Wojtyla was ordained in Krakow in 1946, after which he worked in France as pastor to French working-class youth and Polish refugees. He then went on to further his studies at the Pontifical Angelicum University in Rome. After graduating, he returned to Poland to serve a parish for some years and then went on to become a professor of ethics at the Catholic University of Lublin.

"Pilgrim Pope" John Paul II, as he is affectionately called, is an enormously popular pope. Besides being an accomplished philosopher and well-versed in Marxist theory, he has also written books and treatises dealing with religion as well as literary poems and plays. He has recorded an album of religious hymns; and he enjoys staying physically fit through both swimming and jogging. His outgoing nature has attracted millions. And he is on record as having celebrated the largest Mass ever when 1.2 million people attended his Mass in Dublin, Ireland on September 30, 1979. His weekly audiences, or public appearances, at the Vatican City attract such huge crowds that the meetings have had to be moved from St. Peter's Church to the square outside. During one such appearance there in May of 1981, he was shot and seriously wounded by Mehmet Ali Agca, a Turkish terrorist. Pope John Paul II completely recovered from the attack.

In addition to his native Polish, the pope speaks fluent Italian and flawless Latin. He is also quite versant in English, French, German and Spanish. He is the first non-Italian pope since the year 1522 and the first Slavic pope ever.

Rise to Power

In 1958, Wojtyla was consecrated auxiliary bishop of Krakow, Poland under Archbishop Eugeniusz Baziak. Four years later the archbishop died; and Bishop Wojtyla was named vicar capitular and placed in charge of the archdiocese of Krakow. In 1964, he was officially appointed archbishop of Krakow. From 1962 to 1965, Wojtyla addressed the Vatican Council II on several occasions concerning important doctrines of the Catholic Church. In 1967, the then Pope Paul VI elevated Wojtyla to a cardinal. During his cardinalate, Cardinal Wojtyla began to make the first of his many future international journeys, including a trip in 1969 and one in 1976 to the U.S.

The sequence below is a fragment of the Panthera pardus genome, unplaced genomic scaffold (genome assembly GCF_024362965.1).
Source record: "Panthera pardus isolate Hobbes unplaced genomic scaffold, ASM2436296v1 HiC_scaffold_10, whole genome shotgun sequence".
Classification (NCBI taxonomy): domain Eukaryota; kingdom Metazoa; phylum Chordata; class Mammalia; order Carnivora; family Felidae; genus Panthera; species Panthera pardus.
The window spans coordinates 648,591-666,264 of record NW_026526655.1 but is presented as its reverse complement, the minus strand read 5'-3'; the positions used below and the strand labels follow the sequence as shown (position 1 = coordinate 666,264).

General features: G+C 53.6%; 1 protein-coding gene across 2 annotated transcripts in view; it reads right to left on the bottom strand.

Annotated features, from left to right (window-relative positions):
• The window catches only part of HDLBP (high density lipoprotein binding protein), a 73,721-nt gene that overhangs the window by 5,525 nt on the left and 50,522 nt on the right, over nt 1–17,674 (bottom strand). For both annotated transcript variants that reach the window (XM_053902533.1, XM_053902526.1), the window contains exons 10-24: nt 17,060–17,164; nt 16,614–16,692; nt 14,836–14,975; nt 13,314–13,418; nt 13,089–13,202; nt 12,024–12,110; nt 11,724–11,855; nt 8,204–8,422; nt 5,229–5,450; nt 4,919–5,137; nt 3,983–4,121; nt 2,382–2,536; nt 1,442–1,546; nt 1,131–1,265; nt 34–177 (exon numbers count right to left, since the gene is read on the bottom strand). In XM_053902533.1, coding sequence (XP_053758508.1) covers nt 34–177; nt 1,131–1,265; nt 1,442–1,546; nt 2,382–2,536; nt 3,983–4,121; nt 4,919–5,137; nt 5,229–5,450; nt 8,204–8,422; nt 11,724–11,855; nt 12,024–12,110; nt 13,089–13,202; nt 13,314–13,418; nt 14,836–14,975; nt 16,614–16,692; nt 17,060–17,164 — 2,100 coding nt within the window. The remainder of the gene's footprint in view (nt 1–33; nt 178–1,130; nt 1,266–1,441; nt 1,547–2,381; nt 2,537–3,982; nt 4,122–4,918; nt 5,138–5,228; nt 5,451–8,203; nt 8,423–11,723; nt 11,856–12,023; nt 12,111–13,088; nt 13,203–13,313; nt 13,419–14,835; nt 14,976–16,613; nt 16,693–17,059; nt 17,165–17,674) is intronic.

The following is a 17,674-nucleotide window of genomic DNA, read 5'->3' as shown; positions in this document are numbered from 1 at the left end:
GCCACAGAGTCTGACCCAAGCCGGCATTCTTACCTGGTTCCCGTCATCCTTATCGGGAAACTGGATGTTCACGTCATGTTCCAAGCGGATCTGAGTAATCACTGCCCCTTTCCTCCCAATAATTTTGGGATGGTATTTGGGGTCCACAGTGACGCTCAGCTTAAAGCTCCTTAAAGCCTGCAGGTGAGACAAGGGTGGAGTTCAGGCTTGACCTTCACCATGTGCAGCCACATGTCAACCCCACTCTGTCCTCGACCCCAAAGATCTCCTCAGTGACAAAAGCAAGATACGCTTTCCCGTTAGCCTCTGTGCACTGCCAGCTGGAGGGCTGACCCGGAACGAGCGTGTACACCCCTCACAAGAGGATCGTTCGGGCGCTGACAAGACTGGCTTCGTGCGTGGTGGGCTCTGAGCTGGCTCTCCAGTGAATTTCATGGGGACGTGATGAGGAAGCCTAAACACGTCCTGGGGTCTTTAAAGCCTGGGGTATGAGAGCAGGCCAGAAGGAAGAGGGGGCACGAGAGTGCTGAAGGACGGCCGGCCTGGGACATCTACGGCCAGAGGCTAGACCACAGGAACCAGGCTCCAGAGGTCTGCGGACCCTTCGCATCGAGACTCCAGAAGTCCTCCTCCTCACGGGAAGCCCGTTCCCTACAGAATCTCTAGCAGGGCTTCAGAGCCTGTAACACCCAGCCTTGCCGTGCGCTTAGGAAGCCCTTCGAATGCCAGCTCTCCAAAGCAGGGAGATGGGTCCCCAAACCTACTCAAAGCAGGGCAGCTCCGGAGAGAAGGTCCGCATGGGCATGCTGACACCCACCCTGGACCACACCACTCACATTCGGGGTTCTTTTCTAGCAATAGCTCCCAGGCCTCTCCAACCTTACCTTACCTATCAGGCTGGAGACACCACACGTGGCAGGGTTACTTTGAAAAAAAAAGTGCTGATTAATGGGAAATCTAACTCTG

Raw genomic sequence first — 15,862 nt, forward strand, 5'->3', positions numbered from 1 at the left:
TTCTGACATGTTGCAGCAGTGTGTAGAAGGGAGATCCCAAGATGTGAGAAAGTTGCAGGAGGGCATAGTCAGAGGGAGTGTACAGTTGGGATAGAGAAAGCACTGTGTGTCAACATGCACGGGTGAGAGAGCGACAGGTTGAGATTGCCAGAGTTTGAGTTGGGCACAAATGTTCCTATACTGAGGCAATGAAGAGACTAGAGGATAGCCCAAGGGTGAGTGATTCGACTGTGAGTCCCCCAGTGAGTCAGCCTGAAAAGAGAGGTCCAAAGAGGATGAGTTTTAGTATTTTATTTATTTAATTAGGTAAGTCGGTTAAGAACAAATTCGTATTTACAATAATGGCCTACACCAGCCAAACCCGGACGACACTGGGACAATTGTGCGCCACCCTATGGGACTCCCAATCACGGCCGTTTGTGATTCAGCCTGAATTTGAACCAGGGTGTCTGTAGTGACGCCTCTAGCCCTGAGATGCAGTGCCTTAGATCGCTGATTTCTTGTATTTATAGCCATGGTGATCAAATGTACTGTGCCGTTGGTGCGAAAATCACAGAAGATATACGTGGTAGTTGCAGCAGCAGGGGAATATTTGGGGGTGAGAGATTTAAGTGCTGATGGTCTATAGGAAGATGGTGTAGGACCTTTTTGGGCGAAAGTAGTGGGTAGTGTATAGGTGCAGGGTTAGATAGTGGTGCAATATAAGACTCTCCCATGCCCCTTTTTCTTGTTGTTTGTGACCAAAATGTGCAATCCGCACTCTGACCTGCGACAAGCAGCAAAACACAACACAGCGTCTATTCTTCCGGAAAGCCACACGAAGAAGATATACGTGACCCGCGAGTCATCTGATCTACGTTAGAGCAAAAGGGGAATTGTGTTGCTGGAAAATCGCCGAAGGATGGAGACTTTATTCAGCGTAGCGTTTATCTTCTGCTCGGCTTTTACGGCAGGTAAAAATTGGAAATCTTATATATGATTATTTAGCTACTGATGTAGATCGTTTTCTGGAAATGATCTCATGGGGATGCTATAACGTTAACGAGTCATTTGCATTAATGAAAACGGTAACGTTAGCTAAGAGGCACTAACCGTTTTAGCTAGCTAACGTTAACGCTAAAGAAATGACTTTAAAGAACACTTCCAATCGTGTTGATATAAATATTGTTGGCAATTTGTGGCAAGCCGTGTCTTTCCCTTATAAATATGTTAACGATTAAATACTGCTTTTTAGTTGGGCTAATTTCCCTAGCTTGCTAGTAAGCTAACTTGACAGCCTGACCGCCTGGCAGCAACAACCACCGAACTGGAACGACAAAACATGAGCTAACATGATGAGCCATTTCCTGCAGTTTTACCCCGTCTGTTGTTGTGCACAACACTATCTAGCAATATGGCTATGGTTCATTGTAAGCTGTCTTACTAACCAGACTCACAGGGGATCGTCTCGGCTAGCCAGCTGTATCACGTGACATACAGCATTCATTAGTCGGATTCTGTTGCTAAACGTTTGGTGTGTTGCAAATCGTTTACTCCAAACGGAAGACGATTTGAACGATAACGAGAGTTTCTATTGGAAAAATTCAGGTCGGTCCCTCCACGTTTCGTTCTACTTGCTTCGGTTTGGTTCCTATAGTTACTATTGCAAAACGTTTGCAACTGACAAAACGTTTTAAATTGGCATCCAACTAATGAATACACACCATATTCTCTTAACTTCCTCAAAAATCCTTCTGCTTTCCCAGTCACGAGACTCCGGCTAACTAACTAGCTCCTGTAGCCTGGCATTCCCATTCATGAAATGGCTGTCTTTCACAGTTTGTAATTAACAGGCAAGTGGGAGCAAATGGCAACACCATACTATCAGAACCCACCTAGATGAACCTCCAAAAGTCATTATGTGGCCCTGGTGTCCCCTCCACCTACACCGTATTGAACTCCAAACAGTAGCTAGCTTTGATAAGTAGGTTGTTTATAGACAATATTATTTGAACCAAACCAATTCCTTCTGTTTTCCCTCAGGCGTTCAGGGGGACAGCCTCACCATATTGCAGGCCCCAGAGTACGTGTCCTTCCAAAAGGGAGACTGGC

With the deaths of Pope Paul VI in August 1978 and Pope John Paul I in September of 1978, a secret conclave in the Vatican was called by the College of Cardinals to elect the 263rd successor to St. Peter as bishop of Rome. Cardinal Wojtyla was elected in October 1978, at which time he chose the new name John Paul II. With tears in his eyes he accepted. The new pope made his first public appearance shortly afterwards from the balcony overlooking St. Peter's Square in which he announced to the gathered crowd. "I was afraid to receive this nomination, but I did it in the spirit of obedience to Our Lord and in the total confidence in his mother, the most holy Madonna." Humility and professed obedience to God have characterized his papacy. Like his predecessor, John Paul I, he declined coronation and one month later was installed as pope in a simple Mass in St. Peter's Square on October 22, 1978.

Leadership